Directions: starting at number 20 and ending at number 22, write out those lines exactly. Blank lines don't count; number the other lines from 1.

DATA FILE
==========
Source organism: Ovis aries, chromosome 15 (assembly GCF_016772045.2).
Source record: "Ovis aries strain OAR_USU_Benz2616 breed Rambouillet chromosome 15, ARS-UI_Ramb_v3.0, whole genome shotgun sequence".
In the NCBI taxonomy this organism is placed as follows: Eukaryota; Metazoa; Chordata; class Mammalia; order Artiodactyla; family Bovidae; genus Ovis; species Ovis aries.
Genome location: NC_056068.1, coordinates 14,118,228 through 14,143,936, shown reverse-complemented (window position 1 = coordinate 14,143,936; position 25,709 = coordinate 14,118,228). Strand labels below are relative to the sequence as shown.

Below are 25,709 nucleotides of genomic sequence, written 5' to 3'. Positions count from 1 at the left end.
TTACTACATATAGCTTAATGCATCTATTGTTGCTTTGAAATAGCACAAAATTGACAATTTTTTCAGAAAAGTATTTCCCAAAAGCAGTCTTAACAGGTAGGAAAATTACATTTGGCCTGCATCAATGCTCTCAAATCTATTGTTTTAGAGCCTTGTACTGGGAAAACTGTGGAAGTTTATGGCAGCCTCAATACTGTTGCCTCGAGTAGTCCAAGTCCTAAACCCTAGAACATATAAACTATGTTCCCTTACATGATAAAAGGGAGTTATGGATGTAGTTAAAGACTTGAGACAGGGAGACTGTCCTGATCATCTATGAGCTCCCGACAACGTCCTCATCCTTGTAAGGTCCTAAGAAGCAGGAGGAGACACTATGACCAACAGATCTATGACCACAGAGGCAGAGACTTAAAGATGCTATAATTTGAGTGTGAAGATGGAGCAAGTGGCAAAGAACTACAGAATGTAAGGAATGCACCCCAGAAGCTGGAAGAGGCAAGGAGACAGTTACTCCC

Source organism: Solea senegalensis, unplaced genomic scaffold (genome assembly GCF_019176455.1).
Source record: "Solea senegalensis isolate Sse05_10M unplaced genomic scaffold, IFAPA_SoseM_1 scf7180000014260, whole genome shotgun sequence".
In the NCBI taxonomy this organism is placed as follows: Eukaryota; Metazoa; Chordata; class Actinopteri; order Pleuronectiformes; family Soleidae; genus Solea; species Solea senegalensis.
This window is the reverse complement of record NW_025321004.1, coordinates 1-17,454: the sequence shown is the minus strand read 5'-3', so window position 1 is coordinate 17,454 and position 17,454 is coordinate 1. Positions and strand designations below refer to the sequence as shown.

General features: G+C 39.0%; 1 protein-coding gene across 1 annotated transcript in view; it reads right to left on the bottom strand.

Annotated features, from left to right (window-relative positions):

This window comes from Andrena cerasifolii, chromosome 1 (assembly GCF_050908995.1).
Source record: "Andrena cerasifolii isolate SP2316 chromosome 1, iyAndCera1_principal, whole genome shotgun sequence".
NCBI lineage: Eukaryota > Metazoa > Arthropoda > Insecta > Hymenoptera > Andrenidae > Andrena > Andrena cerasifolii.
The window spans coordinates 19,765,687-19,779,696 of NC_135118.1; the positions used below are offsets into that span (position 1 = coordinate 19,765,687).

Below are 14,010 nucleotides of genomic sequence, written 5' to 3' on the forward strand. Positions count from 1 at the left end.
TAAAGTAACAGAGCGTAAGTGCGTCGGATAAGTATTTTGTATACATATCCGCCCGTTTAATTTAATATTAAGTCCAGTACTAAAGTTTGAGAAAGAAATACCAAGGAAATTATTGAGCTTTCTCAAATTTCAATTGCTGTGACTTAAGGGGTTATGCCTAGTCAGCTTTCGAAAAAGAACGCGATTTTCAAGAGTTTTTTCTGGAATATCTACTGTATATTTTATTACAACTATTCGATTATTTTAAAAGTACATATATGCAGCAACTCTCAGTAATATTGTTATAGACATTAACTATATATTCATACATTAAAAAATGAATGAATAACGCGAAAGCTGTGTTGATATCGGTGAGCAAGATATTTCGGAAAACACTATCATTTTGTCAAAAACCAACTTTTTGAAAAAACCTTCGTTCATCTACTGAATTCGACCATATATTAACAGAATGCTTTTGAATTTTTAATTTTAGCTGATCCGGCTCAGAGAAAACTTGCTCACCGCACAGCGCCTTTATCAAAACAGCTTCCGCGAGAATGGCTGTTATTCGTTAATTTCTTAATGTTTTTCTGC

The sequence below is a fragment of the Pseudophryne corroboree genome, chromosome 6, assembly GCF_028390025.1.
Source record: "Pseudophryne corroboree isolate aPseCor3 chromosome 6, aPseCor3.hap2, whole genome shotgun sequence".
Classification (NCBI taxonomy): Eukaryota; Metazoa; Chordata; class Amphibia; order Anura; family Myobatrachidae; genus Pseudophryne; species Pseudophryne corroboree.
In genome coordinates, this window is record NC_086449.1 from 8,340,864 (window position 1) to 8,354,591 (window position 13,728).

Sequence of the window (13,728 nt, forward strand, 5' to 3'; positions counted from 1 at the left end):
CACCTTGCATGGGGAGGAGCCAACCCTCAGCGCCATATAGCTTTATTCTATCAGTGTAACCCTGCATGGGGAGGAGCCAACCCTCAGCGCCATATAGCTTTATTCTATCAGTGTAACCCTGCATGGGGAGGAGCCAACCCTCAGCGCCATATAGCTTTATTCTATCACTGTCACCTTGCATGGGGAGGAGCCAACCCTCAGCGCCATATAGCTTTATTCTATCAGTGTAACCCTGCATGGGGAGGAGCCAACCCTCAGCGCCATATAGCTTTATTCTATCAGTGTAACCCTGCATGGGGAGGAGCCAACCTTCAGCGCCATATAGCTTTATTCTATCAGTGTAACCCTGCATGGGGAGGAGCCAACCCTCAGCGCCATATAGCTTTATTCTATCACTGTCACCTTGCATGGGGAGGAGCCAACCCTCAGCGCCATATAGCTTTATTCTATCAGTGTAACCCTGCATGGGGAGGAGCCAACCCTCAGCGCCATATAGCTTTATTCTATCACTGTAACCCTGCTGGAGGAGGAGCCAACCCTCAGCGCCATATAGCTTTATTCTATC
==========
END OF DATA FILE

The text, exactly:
Source record: "Pseudophryne corroboree isolate aPseCor3 chromosome 6, aPseCor3.hap2, whole genome shotgun sequence".
Classification (NCBI taxonomy): Eukaryota; Metazoa; Chordata; class Amphibia; order Anura; family Myobatrachidae; genus Pseudophryne; species Pseudophryne corroboree.
In genome coordinates, this window is record NC_086449.1 from 8,340,864 (window position 1) to 8,354,591 (window position 13,728).